Having strict guidelines for yourself can be a way to avoid making rash decisions on purchases.
One strategy is to have a cooling-off period to make a decision for more expensive items.
For example, you can make a rule to wait at least 24 hours before purchasing something that costs $100 or more. You can have several layers to this rule as well (two weeks for purchases over $500, a month for purchases over $1000, etc.)
These limits are just guidelines. So you can choose to set them higher or lower depending on your individual budget or financial situation.
Changing the daily spending limit on your debit card is an automatic way to “cut you off” if your spending gets out of control for the day.
It’s easy to make poor decisions in private when no one is watching. It’s more difficult when you have another person that you need to answer to for your actions.
So, if you’re struggling with stress shopping, an accountability partner might be just what you need.
You can ask a friend to be available for you to confide in and offer advice when you get the urge to make a stress purchase. This can be a great outlet if you just need to talk through what is troubling you.
If you are like most people, you likely get dozens of emails every week from retailers advertising various products, promotions, and sales. If you receive one of these emails when you are feeling stressed, it could result in you making an impulse purchase.
Unsubscribing from these distribution lists can help reduce the exposure to temptation.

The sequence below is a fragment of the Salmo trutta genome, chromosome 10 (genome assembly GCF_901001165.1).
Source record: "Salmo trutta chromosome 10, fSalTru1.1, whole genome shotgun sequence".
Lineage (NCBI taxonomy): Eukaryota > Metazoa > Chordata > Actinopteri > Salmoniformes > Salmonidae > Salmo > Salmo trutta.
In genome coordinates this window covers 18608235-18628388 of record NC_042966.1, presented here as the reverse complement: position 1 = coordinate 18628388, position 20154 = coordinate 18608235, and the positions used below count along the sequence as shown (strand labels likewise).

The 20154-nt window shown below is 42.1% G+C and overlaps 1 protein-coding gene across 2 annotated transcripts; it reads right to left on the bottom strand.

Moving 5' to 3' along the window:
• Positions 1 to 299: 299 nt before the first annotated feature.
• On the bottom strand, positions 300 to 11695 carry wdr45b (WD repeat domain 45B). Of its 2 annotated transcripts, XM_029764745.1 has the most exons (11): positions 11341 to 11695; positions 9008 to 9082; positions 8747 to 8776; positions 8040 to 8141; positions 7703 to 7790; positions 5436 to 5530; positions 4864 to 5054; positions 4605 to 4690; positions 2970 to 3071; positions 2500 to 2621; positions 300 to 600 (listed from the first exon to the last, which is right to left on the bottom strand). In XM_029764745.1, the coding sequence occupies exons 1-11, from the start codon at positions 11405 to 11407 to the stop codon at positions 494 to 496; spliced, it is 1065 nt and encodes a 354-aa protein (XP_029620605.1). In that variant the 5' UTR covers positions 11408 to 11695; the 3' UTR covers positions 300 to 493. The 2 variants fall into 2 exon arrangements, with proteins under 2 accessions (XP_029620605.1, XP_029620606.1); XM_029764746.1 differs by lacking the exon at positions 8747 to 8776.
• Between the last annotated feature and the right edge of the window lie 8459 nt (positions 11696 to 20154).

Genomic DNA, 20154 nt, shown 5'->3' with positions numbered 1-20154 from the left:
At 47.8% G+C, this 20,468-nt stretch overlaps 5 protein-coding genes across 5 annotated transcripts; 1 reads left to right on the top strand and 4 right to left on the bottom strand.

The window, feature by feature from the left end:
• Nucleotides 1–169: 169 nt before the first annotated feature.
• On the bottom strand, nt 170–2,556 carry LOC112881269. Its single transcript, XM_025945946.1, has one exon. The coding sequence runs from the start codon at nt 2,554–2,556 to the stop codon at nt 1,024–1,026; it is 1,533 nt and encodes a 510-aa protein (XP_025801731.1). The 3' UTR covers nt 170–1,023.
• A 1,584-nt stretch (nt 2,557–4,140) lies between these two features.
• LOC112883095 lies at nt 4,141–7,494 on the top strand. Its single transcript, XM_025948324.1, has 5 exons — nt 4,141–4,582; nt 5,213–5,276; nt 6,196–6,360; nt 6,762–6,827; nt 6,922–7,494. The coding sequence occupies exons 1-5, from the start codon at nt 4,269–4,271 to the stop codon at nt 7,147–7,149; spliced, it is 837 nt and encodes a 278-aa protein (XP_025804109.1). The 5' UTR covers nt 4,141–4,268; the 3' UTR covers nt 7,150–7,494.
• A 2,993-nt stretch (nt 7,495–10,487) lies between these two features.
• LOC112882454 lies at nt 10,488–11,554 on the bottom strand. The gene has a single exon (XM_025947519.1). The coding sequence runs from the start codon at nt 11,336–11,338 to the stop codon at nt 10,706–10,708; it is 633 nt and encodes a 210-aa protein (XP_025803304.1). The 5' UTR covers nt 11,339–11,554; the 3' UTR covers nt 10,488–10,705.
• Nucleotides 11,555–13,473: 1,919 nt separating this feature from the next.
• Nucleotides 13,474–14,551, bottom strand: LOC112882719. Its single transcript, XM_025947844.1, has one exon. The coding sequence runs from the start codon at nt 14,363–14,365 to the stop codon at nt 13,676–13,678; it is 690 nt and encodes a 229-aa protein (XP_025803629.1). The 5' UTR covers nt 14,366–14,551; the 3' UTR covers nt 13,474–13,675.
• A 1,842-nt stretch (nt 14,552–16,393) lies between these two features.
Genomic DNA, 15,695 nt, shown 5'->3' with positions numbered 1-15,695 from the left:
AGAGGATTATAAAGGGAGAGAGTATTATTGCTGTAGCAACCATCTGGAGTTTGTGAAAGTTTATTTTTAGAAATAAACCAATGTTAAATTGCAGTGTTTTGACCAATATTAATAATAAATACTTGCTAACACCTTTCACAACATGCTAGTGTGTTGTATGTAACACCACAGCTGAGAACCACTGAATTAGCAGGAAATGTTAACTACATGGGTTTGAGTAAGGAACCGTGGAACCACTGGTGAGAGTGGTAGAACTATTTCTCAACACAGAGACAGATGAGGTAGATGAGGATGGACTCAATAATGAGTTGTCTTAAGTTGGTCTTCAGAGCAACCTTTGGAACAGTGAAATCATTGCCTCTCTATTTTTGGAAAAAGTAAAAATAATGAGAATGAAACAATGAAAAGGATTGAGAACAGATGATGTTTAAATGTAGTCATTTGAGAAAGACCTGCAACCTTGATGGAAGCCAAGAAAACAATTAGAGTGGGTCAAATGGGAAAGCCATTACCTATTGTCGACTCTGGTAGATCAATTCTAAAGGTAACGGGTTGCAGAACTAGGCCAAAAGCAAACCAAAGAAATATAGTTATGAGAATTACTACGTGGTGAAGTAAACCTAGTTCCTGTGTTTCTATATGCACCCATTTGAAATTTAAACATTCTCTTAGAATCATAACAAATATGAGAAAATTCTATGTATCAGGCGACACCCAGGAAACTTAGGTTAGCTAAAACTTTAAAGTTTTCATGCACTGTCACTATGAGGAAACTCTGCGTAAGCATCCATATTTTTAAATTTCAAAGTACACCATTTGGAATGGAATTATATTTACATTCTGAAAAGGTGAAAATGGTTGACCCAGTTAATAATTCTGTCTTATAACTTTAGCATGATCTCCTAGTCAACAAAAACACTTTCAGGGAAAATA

You can also remove any shopping or discount apps from your phone.
Since our phones are usually the first thing we grab when you are looking for entertainment, you will be less likely to go to one of those apps.
Having a budget is hands-down the best way to keep your finances in check.
If you consistently find yourself stress shopping, a budget can help you limit the amount of money that you have to spend on certain items.
Of course, a budget is just a guide. You still need to control your urges and avoid deviating from your budget.
This is where zero-based budgeting comes in handy. By assigning a specific purpose to every single dollar of your income, you’ll be less likely to spend money impulsively.
Sometimes you just need to let out some stress and steam.
If your normal outlet is usually logging on to Amazon or making a trip to the store, try finding another activity to do instead.
For example, you might head to the gym with a friend. This helps relieve stress and is good for your overall health. Other activities could include getting outside in nature, spending time with your family, or reading a book.
The key is to find something that works well for you.
Stress Shopping: Bottom Line
Stress shopping is a nasty cycle–you get stressed out, buy things you don’t need, and then stress more about being able to pay your bills.
This can continue over and over.
By putting a stop to the habit of stress spending, you can eliminate a lot of stress and pressure in your life. You’ll be happier and worry less.
We hope that these tips will help you. However, if you feel like your stress shopping addiction is severe, you may want to seek help from a licensed professional that deals with addictive behaviors.
There is nothing wrong with getting help. At the end of the day, you’ll be much happier, and your financial situation will likely improve significantly.